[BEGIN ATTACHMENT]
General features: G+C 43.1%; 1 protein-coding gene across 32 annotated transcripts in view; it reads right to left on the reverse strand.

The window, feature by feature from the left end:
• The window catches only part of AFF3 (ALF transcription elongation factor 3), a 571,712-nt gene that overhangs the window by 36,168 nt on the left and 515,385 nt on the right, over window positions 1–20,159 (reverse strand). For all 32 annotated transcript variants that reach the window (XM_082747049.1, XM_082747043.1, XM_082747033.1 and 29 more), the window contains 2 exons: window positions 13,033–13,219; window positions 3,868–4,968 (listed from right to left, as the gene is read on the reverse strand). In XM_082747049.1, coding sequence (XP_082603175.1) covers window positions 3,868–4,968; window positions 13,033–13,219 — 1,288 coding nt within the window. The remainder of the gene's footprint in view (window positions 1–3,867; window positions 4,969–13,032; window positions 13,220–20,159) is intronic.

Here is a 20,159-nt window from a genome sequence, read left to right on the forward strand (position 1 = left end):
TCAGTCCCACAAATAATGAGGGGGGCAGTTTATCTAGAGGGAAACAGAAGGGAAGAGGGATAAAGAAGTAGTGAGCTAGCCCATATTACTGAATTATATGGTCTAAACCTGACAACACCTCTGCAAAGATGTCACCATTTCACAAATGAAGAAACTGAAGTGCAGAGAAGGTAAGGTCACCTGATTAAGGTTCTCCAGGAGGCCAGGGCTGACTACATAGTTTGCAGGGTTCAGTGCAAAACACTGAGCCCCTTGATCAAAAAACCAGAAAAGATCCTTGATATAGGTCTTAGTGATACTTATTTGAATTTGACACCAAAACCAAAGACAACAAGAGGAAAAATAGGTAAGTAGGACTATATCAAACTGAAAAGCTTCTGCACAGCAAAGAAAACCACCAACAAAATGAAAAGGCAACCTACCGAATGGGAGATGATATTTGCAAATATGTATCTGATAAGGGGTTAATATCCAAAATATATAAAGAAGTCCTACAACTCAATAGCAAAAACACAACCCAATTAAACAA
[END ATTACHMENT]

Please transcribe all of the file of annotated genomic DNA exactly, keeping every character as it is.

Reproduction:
General features: G+C 43.1%; 1 protein-coding gene across 32 annotated transcripts in view; it reads right to left on the reverse strand.

The window, feature by feature from the left end:
• The window catches only part of AFF3 (ALF transcription elongation factor 3), a 571,712-nt gene that overhangs the window by 36,168 nt on the left and 515,385 nt on the right, over window positions 1–20,159 (reverse strand). For all 32 annotated transcript variants that reach the window (XM_082747049.1, XM_082747043.1, XM_082747033.1 and 29 more), the window contains 2 exons: window positions 13,033–13,219; window positions 3,868–4,968 (listed from right to left, as the gene is read on the reverse strand). In XM_082747049.1, coding sequence (XP_082603175.1) covers window positions 3,868–4,968; window positions 13,033–13,219 — 1,288 coding nt within the window. The remainder of the gene's footprint in view (window positions 1–3,867; window positions 4,969–13,032; window positions 13,220–20,159) is intronic.

Here is a 20,159-nt window from a genome sequence, read left to right on the forward strand (position 1 = left end):
TCAGTCCCACAAATAATGAGGGGGGCAGTTTATCTAGAGGGAAACAGAAGGGAAGAGGGATAAAGAAGTAGTGAGCTAGCCCATATTACTGAATTATATGGTCTAAACCTGACAACACCTCTGCAAAGATGTCACCATTTCACAAATGAAGAAACTGAAGTGCAGAGAAGGTAAGGTCACCTGATTAAGGTTCTCCAGGAGGCCAGGGCTGACTACATAGTTTGCAGGGTTCAGTGCAAAACACTGAGCCCCTTGATCAAAAAACCAGAAAAGATCCTTGATATAGGTCTTAGTGATACTTATTTGAATTTGACACCAAAACCAAAGACAACAAGAGGAAAAATAGGTAAGTAGGACTATATCAAACTGAAAAGCTTCTGCACAGCAAAGAAAACCACCAACAAAATGAAAAGGCAACCTACCGAATGGGAGATGATATTTGCAAATATGTATCTGATAAGGGGTTAATATCCAAAATATATAAAGAAGTCCTACAACTCAATAGCAAAAACACAACCCAATTAAACAA